Mixed Media Richness and Computer-Mediated Communications
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Media Richness Theory (Daft & Lengel, 1984, 1986) defines the richness of a communication medium in terms of its ability to reduce uncertainty and equivocality. According to Daft and Lengelâ s task-media fit hypothesis, communications are most effective and satisfying when the media richness matches the level of uncertainty and equivocality in a task.
Social presence is the perceived ability of a medium to transmit the social cues that lead to a sense that the medium is â warm, personal, sensitive, and sociableâ (Short, Williams, & Christie, 1976). Social presence has been suggested to be a predictor of user satisfaction for computer-mediated communications (CMC), and has been used as measure of media richness in previous studies (Rice, 1993; Yoo & Alavi, 2001).
This study examined the effects of communication medium and task equivocality on task performance, communication effectiveness and sense of social presence. Pairs of participants were required to complete high and low equivocality collaborative tasks while communicating with each other using CMC. The communication media varied between participants. During some sessions, participants received and transmitted the same media (video-only or text-only). In other cases, participants transmitted text and received video or vice-versa.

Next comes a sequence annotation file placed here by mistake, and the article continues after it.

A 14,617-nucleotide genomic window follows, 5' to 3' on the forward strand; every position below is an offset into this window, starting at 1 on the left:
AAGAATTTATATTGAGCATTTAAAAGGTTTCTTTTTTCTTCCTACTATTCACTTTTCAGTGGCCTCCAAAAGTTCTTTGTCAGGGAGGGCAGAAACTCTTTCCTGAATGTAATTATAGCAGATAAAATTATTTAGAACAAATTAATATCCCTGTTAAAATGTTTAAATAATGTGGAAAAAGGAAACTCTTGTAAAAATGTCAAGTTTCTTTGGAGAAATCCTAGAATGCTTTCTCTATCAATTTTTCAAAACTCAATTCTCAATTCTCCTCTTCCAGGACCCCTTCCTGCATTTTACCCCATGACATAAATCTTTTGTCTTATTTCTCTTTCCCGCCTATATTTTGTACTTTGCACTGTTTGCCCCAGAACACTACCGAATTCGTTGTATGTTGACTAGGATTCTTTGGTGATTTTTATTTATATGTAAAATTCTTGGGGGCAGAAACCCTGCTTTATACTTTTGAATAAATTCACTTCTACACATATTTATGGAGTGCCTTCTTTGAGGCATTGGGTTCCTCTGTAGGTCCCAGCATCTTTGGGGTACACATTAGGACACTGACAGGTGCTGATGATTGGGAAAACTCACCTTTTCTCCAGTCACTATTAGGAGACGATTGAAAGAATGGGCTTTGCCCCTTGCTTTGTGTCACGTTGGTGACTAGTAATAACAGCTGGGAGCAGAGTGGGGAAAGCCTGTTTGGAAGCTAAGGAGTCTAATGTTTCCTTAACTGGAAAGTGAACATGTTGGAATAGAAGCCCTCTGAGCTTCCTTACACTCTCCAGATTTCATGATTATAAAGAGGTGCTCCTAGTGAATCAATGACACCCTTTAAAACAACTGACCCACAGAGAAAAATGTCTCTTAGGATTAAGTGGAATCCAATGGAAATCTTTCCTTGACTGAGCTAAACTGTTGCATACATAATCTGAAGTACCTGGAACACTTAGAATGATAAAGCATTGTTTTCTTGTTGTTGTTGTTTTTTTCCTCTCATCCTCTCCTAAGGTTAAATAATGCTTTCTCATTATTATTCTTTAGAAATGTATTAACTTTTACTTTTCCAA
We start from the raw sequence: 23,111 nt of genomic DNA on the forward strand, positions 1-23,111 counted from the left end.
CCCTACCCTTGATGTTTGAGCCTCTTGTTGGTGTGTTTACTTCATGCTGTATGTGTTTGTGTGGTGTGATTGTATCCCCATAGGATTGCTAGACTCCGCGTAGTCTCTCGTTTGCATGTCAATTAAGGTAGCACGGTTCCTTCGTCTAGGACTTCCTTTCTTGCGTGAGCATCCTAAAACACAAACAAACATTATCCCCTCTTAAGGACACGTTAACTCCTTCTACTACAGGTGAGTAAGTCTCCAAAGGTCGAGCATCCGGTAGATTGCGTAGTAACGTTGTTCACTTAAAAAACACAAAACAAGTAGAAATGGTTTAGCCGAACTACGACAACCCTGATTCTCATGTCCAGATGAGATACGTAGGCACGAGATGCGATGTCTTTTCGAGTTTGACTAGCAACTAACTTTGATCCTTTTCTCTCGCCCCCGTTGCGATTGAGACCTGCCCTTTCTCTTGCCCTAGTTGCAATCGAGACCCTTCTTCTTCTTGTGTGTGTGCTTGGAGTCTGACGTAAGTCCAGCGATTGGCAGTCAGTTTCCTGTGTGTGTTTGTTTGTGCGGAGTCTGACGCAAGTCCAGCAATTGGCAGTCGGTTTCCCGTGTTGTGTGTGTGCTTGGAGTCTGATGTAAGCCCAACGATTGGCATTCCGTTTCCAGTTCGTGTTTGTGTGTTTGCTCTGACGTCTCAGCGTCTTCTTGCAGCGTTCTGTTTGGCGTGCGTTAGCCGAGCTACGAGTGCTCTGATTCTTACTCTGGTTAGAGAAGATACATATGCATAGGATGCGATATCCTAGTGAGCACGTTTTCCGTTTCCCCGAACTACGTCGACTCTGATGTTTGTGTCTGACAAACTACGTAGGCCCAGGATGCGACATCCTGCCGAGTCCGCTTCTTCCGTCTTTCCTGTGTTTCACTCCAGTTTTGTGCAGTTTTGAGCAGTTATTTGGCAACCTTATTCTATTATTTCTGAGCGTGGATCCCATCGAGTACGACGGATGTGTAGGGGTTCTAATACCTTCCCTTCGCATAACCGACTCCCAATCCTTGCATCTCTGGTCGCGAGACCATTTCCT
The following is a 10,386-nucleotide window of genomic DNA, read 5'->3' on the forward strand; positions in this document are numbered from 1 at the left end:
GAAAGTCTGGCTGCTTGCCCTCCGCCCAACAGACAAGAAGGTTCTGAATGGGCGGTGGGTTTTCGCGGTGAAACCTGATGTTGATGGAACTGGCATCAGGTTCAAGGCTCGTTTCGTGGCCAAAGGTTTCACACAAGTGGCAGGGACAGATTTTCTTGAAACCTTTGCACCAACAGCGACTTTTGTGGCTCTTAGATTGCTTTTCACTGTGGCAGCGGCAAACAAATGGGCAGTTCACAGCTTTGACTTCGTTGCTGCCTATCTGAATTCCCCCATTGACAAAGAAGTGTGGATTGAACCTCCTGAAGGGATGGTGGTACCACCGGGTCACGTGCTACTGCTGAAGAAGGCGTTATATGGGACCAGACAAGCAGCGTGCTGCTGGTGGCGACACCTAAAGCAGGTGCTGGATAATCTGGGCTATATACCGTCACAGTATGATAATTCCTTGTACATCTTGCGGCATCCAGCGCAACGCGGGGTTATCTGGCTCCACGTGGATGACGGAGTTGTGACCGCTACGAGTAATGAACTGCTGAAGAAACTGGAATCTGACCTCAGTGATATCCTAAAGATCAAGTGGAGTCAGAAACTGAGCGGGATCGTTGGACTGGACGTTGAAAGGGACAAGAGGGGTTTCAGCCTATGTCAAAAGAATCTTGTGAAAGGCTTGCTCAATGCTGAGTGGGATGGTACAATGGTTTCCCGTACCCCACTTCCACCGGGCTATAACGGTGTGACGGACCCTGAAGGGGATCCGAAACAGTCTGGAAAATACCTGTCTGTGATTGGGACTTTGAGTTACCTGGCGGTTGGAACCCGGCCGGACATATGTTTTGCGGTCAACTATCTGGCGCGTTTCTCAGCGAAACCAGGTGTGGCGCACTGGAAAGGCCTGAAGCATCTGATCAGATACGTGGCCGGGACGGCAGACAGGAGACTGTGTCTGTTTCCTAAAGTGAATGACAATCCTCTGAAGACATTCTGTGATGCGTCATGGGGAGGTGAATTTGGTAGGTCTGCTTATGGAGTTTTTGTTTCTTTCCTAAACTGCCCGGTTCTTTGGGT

From the recorded transcripts of each user session was extracted task performance in terms of task time-to-complete and communication effectiveness in terms of the frequency of communication breakdowns. Based on the task-media fit hypothesis, it was expected that task performance and communication effectiveness would be affected by the interaction between communication medium and task equivocality. For the most part, task-media fitness was not confirmed. Only one of the four hypotheses supporting task-media fitness was confirmed for time-to-complete, and none of the four hypotheses supporting task-media-fitness was confirmed for communication breakdown frequency. In the overall analysis of time to complete, Medium was found to have had a significant effect. Sending and receiving text was significantly slower than all other tested media. Sending and receiving video was significantly faster than all other tested media combinations.
After completing each task, participants completed a short questionnaire designed to measure the sense of social presence using the original scales developed by Short and Christie. The sense of social presence reported in video communications was significantly higher for all scales than the sense of social presence reported in mixed-richness environments. The sense of social presence reported in text communications was only significantly lower than mixed-richness environments for one scale, with no significant difference for all other scales.
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